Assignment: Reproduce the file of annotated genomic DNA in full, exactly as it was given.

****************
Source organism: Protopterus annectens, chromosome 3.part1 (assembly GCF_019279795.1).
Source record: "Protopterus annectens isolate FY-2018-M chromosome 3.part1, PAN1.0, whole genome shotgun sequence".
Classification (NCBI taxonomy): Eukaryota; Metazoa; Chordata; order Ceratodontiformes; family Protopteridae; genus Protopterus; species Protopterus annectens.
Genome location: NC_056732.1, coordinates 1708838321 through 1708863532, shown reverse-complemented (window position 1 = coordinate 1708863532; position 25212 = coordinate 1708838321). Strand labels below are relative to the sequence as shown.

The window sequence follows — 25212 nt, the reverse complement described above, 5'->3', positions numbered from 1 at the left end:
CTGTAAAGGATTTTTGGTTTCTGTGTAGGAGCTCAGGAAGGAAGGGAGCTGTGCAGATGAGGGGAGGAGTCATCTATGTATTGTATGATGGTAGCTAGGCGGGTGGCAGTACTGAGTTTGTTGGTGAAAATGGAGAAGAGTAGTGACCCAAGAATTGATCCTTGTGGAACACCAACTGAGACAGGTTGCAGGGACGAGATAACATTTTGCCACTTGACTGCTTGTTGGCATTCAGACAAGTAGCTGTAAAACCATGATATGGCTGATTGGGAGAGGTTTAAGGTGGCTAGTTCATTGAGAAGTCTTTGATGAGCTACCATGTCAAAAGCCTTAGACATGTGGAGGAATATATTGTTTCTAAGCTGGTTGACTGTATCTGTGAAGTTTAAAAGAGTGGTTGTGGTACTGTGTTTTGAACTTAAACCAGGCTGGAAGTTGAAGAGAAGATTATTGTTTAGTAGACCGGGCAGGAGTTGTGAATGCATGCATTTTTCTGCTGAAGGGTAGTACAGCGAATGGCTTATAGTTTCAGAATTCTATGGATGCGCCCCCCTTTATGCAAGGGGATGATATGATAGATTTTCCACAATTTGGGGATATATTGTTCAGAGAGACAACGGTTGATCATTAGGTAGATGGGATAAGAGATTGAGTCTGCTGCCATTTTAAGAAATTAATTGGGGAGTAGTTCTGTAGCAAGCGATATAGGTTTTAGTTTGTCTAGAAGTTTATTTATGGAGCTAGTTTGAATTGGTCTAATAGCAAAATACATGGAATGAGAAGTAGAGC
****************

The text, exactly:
Source organism: Protopterus annectens, chromosome 3.part1 (assembly GCF_019279795.1).
Source record: "Protopterus annectens isolate FY-2018-M chromosome 3.part1, PAN1.0, whole genome shotgun sequence".
Classification (NCBI taxonomy): Eukaryota; Metazoa; Chordata; order Ceratodontiformes; family Protopteridae; genus Protopterus; species Protopterus annectens.
Genome location: NC_056732.1, coordinates 1708838321 through 1708863532, shown reverse-complemented (window position 1 = coordinate 1708863532; position 25212 = coordinate 1708838321). Strand labels below are relative to the sequence as shown.

The window sequence follows — 25212 nt, the reverse complement described above, 5'->3', positions numbered from 1 at the left end:
CTGTAAAGGATTTTTGGTTTCTGTGTAGGAGCTCAGGAAGGAAGGGAGCTGTGCAGATGAGGGGAGGAGTCATCTATGTATTGTATGATGGTAGCTAGGCGGGTGGCAGTACTGAGTTTGTTGGTGAAAATGGAGAAGAGTAGTGACCCAAGAATTGATCCTTGTGGAACACCAACTGAGACAGGTTGCAGGGACGAGATAACATTTTGCCACTTGACTGCTTGTTGGCATTCAGACAAGTAGCTGTAAAACCATGATATGGCTGATTGGGAGAGGTTTAAGGTGGCTAGTTCATTGAGAAGTCTTTGATGAGCTACCATGTCAAAAGCCTTAGACATGTGGAGGAATATATTGTTTCTAAGCTGGTTGACTGTATCTGTGAAGTTTAAAAGAGTGGTTGTGGTACTGTGTTTTGAACTTAAACCAGGCTGGAAGTTGAAGAGAAGATTATTGTTTAGTAGACCGGGCAGGAGTTGTGAATGCATGCATTTTTCTGCTGAAGGGTAGTACAGCGAATGGCTTATAGTTTCAGAATTCTATGGATGCGCCCCCCTTTATGCAAGGGGATGATATGATAGATTTTCCACAATTTGGGGATATATTGTTCAGAGAGACAACGGTTGATCATTAGGTAGATGGGATAAGAGATTGAGTCTGCTGCCATTTTAAGAAATTAATTGGGGAGTAGTTCTGTAGCAAGCGATATAGGTTTTAGTTTGTCTAGAAGTTTATTTATGGAGCTAGTTTGAATTGGTCTAATAGCAAAATACATGGAATGAGAAGTAGAGC